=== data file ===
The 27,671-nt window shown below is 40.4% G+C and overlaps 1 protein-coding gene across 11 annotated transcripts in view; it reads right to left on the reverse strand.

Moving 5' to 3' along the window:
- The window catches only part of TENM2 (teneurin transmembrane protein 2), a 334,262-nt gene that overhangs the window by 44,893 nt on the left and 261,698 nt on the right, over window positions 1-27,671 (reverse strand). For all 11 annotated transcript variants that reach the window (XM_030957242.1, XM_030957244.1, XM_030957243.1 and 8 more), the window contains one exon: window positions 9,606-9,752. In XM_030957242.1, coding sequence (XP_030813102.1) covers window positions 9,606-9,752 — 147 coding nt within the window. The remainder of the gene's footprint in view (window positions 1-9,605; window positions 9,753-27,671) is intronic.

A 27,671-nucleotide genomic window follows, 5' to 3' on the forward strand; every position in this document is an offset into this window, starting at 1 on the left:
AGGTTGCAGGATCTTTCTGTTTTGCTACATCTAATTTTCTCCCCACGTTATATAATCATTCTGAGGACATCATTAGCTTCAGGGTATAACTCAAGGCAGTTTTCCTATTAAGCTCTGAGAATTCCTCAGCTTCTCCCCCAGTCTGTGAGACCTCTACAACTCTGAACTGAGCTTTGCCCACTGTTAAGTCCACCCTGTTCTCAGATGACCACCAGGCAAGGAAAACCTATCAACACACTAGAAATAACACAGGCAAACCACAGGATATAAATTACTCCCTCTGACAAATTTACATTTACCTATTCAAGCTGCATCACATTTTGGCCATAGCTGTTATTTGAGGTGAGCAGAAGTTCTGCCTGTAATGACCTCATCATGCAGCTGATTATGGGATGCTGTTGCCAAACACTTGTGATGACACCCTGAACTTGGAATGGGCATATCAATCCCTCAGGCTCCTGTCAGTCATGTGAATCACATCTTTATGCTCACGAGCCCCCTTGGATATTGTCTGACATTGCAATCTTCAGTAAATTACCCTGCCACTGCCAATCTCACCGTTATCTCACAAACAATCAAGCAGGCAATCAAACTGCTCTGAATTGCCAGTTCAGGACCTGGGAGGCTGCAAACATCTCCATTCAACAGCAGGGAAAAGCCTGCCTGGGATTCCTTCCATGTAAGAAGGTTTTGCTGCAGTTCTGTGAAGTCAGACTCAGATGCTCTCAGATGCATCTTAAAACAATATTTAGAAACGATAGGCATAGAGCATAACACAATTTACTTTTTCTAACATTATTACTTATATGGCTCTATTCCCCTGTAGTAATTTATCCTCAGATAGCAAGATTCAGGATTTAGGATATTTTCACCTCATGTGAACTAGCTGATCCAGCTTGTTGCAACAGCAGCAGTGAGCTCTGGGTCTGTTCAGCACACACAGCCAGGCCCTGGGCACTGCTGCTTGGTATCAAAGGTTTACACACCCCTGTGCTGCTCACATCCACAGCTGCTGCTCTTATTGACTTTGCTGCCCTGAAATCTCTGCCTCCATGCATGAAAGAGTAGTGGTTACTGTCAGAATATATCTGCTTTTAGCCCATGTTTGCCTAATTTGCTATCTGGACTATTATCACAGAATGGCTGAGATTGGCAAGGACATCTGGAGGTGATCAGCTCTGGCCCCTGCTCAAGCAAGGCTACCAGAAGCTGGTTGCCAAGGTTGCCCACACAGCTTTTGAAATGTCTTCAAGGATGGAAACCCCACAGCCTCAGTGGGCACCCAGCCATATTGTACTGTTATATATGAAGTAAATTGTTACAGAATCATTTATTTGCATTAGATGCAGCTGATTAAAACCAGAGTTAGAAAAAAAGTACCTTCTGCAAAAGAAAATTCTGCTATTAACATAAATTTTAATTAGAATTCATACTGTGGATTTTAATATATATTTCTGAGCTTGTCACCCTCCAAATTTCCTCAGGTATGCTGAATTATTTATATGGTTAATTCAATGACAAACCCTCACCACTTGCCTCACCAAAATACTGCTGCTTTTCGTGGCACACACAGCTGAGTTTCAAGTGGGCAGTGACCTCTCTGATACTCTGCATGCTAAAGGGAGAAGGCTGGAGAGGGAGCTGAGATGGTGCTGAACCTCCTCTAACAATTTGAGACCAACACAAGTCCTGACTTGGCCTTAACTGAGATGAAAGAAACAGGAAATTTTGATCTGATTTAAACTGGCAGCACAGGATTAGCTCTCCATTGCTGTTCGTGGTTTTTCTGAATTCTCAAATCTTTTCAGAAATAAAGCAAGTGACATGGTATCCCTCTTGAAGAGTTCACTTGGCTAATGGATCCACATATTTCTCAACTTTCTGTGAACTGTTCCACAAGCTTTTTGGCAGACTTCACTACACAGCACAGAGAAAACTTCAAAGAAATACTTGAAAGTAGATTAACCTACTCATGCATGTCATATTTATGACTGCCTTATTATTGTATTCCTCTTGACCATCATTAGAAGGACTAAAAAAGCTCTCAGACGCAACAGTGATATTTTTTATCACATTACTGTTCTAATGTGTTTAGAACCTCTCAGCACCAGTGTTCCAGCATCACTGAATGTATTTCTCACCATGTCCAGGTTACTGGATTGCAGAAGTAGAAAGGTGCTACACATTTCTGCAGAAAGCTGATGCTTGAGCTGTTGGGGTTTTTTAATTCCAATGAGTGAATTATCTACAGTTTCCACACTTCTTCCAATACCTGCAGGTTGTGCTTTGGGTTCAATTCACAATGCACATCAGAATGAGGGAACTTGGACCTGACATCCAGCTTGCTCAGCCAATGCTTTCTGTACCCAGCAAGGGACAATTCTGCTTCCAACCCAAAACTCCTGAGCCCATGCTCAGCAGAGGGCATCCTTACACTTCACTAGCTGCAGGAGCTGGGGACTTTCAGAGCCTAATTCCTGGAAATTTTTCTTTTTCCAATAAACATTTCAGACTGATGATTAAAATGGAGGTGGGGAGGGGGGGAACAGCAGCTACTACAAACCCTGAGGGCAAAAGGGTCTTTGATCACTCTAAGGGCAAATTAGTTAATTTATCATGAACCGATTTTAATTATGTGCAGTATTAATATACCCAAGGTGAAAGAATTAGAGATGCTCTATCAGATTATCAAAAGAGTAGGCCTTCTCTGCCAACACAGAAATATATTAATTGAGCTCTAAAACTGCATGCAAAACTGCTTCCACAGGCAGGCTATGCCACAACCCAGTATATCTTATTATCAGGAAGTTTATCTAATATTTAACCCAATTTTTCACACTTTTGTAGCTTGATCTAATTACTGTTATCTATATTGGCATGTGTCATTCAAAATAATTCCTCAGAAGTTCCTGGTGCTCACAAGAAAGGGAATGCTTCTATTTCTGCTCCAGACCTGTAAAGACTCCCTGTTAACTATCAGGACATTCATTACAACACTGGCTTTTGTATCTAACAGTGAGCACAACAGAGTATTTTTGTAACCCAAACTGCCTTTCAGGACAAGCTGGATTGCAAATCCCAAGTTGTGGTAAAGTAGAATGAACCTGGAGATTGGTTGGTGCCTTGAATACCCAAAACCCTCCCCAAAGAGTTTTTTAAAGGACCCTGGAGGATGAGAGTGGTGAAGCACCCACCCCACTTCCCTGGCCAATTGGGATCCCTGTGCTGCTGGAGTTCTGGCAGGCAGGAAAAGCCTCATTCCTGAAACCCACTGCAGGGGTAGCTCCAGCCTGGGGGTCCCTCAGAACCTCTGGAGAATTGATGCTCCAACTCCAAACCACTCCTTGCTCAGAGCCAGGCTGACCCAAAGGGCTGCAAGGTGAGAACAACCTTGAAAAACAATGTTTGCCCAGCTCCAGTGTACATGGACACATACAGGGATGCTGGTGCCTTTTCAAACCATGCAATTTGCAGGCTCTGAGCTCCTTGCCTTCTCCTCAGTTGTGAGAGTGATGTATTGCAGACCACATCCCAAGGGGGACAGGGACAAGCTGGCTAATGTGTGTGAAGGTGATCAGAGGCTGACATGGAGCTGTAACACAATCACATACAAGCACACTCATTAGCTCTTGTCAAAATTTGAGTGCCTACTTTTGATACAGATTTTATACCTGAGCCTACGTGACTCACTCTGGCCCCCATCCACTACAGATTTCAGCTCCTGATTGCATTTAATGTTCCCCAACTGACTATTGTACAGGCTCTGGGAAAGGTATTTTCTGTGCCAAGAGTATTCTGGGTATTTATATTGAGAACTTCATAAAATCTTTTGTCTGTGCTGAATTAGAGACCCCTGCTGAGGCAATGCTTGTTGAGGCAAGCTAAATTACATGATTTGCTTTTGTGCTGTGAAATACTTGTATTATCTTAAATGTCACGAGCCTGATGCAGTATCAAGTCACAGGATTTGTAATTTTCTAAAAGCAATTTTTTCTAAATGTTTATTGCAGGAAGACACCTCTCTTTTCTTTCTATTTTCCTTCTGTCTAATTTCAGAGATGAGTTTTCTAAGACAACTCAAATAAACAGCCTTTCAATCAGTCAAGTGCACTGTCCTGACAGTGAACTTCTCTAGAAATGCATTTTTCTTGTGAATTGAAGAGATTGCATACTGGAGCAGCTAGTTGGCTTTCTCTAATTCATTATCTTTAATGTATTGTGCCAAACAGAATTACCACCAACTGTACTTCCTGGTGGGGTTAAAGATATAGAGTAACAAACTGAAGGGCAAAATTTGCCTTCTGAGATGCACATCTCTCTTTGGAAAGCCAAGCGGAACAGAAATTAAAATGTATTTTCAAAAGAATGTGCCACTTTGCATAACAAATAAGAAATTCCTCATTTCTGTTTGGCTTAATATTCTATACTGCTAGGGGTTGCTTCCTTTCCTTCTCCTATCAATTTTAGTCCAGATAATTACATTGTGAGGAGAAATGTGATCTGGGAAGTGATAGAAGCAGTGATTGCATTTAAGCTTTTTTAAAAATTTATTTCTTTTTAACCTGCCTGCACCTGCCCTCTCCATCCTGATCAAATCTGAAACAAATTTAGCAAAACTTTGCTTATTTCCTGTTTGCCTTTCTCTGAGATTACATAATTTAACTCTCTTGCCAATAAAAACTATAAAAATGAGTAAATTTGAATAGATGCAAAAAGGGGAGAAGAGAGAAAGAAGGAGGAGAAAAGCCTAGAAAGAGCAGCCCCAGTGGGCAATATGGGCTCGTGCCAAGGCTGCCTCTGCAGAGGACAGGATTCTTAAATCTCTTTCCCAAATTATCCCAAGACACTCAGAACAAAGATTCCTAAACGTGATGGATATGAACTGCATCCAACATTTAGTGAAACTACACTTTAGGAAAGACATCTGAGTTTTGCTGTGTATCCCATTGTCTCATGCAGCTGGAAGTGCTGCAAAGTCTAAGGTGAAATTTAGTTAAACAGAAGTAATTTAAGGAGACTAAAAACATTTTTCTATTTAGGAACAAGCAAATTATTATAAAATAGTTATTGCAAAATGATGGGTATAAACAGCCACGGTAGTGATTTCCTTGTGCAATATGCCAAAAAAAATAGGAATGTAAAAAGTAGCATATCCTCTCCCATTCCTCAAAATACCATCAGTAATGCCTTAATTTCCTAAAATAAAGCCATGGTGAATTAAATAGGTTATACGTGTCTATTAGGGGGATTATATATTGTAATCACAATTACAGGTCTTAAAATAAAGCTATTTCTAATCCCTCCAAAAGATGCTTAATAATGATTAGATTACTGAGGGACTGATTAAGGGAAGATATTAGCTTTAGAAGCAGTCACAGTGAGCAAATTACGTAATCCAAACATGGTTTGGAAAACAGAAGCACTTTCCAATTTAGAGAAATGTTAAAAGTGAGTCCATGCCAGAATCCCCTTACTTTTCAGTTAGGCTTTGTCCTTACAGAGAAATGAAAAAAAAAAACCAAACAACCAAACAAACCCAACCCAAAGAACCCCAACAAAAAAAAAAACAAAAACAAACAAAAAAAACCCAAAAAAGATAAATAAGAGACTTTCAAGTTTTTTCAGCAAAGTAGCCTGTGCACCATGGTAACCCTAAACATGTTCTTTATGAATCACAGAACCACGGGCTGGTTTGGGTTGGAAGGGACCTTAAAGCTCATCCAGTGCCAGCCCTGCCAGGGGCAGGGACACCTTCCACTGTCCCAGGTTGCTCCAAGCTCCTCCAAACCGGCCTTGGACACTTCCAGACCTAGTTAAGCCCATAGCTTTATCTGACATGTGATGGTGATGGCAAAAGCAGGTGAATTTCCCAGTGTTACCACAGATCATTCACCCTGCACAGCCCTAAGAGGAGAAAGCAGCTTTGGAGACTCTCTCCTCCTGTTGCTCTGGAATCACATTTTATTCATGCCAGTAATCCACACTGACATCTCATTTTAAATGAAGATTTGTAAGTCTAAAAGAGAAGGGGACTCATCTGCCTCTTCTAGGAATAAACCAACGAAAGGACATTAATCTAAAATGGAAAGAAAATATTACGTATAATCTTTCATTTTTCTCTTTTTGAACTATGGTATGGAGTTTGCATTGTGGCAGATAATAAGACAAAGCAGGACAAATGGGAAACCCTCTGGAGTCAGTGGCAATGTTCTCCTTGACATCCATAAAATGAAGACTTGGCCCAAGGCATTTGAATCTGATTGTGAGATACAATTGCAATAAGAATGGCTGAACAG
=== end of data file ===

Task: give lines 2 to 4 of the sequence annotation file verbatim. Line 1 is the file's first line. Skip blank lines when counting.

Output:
Moving 5' to 3' along the window:
- The window catches only part of TENM2 (teneurin transmembrane protein 2), a 334,262-nt gene that overhangs the window by 44,893 nt on the left and 261,698 nt on the right, over window positions 1-27,671 (reverse strand). For all 11 annotated transcript variants that reach the window (XM_030957242.1, XM_030957244.1, XM_030957243.1 and 8 more), the window contains one exon: window positions 9,606-9,752. In XM_030957242.1, coding sequence (XP_030813102.1) covers window positions 9,606-9,752 — 147 coding nt within the window. The remainder of the gene's footprint in view (window positions 1-9,605; window positions 9,753-27,671) is intronic.

A 27,671-nucleotide genomic window follows, 5' to 3' on the forward strand; every position in this document is an offset into this window, starting at 1 on the left: